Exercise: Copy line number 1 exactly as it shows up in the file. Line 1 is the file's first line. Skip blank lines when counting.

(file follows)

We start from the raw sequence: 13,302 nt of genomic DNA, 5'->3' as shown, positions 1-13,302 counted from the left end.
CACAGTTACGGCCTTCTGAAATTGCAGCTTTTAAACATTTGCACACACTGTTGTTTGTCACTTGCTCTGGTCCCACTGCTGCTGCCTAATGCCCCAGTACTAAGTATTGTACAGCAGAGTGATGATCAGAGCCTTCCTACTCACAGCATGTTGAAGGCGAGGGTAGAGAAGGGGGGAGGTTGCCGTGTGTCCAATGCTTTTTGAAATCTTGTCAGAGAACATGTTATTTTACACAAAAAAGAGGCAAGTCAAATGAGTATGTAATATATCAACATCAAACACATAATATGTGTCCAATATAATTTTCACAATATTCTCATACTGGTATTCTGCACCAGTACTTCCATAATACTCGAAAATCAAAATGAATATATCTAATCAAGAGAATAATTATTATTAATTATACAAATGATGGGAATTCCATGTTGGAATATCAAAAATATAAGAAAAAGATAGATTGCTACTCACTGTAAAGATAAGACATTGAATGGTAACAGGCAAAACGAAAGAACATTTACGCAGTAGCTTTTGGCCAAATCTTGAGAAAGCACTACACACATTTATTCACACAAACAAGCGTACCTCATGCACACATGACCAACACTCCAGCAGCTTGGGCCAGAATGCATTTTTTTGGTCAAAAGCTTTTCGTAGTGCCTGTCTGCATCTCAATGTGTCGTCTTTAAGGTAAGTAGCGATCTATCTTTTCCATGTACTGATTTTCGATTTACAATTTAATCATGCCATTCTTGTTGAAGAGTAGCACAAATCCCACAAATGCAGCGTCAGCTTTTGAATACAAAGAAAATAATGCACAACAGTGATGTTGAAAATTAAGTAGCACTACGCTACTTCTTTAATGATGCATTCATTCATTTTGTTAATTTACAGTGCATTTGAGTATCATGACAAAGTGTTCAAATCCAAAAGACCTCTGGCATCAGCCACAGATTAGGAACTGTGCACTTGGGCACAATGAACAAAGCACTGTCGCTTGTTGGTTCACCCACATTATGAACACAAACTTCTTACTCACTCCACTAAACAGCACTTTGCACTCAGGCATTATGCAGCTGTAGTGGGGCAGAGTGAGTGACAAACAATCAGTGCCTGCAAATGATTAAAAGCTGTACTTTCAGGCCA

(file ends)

We start from the raw sequence: 13,302 nt of genomic DNA, 5'->3' as shown, positions 1-13,302 counted from the left end.